This study by Swiss Propaganda Research was first published in 2016, it is presented by off-guardian.org in English for the first time. Translated by Terje Maloy.
It is one of the most important aspects of our media system – and yet hardly known to the public: most of the international news coverage in Western media is provided by only three global news agencies based in New York, London and Paris.
The key role played by these agencies means that Western media often report on the same topics, even using the same wording. In addition, governments, military and intelligence services use these global news agencies as multipliers to spread their messages around the world.
A study of the Syria war coverage by nine leading European newspapers clearly illustrates these issues: 78% of all articles were based in whole or in part on agency reports, yet 0% on investigative research. Moreover, 82% of all opinion pieces and interviews were in favor of the US and NATO intervention, while propaganda was attributed exclusively to the opposite side.
Part 5 - “What the agency does not report, does not take place”
The central role of news agencies also explains why, in geopolitical conflicts, most media use the same original sources. In the Syrian war, for example, the “Syrian Observatory for Human Rights” – a dubious one-man organization based in London – featured prominently. The media rarely inquired directly at this “Observatory”, as its operator was in fact difficult to reach, even for journalists.
Rather, the “Observatory” delivered its stories to global agencies, which then forwarded them to thousands of media outlets, which in turn “informed” hundreds of millions of readers and viewers worldwide. The reason why the agencies, of all places, referred to this strange “Observatory” in their reporting – and who really financed it – is a question that was rarely asked.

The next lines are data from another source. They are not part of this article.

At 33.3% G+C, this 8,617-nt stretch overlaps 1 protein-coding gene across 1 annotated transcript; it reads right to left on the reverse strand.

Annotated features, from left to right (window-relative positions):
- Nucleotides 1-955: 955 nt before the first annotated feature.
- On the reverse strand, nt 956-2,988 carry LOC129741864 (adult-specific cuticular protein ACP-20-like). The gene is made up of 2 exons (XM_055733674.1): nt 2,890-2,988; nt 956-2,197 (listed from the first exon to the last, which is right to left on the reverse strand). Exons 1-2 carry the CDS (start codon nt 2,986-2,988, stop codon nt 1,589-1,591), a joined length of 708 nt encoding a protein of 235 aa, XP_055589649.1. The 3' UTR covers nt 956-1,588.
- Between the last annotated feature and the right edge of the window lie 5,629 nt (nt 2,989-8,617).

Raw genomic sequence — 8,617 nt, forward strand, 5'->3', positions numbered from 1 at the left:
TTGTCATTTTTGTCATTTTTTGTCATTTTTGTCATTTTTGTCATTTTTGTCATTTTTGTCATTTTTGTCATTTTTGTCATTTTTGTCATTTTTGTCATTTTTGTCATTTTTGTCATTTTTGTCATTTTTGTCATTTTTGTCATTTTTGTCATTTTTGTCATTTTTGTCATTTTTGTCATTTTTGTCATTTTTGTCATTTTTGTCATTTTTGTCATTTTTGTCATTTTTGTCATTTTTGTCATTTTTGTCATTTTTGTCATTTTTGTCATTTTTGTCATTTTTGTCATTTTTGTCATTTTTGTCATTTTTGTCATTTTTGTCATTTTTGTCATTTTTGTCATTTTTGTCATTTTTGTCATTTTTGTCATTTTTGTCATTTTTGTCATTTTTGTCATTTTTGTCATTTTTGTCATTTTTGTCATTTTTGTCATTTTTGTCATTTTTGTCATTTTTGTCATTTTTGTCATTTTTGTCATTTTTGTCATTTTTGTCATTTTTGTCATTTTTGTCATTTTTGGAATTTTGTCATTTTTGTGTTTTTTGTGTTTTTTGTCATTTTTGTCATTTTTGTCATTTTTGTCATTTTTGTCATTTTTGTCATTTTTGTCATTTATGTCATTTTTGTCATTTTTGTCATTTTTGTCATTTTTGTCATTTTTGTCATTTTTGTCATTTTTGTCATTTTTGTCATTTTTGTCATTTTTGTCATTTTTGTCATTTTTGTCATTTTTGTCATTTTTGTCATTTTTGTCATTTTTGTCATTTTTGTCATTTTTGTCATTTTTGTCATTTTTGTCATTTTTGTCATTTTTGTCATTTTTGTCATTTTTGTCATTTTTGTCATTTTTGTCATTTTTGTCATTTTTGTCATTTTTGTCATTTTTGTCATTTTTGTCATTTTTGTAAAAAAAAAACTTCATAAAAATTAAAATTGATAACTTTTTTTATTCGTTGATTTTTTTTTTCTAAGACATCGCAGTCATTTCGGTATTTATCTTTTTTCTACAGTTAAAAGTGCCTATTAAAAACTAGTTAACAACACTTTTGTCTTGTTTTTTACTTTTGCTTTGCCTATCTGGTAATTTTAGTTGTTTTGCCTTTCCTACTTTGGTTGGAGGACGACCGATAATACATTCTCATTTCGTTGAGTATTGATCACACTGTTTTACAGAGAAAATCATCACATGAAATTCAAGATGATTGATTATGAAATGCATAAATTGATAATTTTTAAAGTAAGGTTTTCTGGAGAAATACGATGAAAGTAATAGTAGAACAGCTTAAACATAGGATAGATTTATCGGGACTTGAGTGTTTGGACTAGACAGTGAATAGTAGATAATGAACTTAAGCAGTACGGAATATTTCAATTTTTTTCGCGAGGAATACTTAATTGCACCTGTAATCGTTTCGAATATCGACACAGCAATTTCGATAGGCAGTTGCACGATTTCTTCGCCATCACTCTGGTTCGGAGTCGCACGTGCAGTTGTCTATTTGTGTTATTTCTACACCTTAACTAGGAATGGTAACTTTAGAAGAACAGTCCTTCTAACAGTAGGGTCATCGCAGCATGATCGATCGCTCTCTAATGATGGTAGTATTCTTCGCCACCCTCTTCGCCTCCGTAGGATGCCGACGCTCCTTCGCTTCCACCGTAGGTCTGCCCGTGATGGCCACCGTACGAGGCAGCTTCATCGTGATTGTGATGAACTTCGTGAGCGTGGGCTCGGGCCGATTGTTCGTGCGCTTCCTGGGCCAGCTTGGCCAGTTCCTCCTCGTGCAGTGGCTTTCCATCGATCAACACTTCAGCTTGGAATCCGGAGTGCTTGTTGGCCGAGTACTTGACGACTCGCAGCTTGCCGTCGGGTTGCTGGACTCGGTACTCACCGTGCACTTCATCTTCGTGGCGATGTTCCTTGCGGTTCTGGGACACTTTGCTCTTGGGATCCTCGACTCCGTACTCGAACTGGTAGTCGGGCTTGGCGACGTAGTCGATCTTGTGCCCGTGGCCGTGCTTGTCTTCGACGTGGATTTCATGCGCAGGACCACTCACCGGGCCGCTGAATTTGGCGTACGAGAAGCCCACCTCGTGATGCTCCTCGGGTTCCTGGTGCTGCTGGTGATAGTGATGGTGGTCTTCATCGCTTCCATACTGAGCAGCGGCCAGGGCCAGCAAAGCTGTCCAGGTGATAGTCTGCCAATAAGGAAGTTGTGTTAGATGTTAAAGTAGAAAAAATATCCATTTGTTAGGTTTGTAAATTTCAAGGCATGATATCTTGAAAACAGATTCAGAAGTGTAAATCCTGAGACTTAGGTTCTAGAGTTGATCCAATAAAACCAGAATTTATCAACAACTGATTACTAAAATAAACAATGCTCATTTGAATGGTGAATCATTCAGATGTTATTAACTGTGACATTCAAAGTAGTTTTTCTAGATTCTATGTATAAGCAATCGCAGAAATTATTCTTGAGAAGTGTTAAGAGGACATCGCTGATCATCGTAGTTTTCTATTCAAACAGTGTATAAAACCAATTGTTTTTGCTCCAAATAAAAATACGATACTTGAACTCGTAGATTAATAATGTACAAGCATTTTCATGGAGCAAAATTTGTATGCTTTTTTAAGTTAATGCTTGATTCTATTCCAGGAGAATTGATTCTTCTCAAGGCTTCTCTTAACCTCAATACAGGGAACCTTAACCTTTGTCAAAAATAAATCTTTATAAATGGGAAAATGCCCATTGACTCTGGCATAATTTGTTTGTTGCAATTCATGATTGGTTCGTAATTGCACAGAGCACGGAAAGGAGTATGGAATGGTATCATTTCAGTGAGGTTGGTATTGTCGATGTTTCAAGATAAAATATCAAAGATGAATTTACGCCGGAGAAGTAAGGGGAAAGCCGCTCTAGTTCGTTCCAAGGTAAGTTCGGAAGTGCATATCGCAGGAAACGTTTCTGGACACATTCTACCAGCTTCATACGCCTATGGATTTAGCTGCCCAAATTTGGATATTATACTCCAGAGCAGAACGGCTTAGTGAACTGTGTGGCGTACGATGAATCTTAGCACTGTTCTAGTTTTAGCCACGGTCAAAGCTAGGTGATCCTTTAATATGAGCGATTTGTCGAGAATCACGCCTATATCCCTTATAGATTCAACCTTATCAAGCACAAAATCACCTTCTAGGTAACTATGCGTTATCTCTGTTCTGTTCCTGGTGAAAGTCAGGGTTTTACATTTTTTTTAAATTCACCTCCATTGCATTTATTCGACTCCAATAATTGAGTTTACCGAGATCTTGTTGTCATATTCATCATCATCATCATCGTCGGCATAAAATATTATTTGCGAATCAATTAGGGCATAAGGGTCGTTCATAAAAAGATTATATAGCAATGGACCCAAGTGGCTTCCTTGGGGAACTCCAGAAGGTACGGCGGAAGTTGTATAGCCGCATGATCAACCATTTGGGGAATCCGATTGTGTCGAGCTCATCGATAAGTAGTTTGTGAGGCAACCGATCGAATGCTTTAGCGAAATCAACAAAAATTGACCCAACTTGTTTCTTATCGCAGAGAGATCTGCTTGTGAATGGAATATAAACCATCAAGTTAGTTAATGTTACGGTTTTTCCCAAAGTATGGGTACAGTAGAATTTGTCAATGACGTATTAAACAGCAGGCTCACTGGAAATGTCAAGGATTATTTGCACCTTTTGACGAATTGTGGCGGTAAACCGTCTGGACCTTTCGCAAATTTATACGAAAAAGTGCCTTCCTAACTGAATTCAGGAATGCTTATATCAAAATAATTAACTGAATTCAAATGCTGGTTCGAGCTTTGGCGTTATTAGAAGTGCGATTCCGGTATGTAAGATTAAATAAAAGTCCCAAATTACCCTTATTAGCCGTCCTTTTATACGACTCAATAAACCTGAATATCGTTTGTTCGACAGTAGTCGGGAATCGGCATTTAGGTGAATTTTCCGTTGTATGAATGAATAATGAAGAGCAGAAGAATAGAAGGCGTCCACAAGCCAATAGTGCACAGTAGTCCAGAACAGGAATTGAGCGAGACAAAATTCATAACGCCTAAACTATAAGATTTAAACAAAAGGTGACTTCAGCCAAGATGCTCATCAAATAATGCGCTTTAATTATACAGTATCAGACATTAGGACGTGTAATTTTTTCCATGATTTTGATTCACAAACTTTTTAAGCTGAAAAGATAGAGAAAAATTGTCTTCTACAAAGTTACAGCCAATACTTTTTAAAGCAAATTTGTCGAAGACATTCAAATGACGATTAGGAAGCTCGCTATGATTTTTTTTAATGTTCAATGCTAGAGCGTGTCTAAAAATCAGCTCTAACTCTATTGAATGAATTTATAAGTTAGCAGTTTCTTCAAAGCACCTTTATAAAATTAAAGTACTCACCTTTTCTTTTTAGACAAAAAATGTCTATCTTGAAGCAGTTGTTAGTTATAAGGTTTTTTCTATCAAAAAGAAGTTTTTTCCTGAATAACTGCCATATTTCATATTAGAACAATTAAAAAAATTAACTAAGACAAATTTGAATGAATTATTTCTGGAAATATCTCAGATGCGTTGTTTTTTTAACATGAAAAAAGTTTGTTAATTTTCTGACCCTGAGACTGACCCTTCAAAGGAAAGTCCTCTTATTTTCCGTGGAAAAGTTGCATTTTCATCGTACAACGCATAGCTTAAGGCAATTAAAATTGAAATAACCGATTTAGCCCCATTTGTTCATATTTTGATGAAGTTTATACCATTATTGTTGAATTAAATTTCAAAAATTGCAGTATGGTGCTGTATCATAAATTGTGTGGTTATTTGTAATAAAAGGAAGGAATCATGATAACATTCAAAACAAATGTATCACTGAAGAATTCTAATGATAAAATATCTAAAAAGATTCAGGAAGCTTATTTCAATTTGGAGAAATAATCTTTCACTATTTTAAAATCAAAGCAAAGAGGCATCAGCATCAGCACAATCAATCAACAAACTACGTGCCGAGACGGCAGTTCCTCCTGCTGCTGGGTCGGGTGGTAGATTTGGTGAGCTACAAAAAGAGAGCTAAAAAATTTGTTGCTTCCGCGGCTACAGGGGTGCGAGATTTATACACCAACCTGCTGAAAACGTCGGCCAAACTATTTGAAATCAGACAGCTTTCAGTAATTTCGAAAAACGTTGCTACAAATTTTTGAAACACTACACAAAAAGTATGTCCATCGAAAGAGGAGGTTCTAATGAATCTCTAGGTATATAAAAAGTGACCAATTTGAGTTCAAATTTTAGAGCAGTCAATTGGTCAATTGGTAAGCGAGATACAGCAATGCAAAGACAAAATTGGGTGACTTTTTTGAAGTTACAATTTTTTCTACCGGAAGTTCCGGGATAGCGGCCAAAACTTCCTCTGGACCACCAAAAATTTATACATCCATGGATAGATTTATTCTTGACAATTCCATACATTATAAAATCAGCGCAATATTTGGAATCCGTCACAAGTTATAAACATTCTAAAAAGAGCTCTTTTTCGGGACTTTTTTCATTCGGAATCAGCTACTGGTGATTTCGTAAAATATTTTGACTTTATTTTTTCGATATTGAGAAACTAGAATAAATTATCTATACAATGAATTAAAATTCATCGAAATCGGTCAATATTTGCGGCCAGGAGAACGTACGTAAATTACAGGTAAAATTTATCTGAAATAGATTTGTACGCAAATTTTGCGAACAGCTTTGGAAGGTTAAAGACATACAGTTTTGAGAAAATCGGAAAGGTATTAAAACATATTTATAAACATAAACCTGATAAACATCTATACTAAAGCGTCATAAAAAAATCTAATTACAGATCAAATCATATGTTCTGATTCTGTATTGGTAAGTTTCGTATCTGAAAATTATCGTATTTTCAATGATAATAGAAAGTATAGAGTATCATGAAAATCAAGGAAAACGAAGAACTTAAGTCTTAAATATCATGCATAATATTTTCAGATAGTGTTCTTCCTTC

The former chief editor of the German news agency DPA, Manfred Steffens, therefore states in his book The Business of News:
"A news story does not become more correct simply because one is able to provide a source for it. It is indeed rather questionable to trust a news story more just because a source is cited. () Behind the protective shield such a ’source‘ means for a news story, some people are quite inclined to spread rather adventurous things, even if they themselves have legitimate doubts about their correctness; the responsibility, at least morally, can always be attributed to the cited source.”
Dependence on global agencies is also a major reason why media coverage of geopolitical conflicts is often superficial and erratic, while historic relationships and background are fragmented or altogether absent. As put by Steffens:
"News agencies receive their impulses almost exclusively from current events and are therefore by their very nature ahistoric. They are reluctant to add any more context than is strictly required.”
Finally, the dominance of global agencies explains why certain geopolitical issues and events – which often do not fit very well into the US/NATO narrative or are too “unimportant” – are not mentioned in our media at all: if the agencies do not report on something, then most Western media will not be aware of it. As pointed out on the occasion of the 50th anniversary of the German DPA:
"What the agency does not report, does not take place.”
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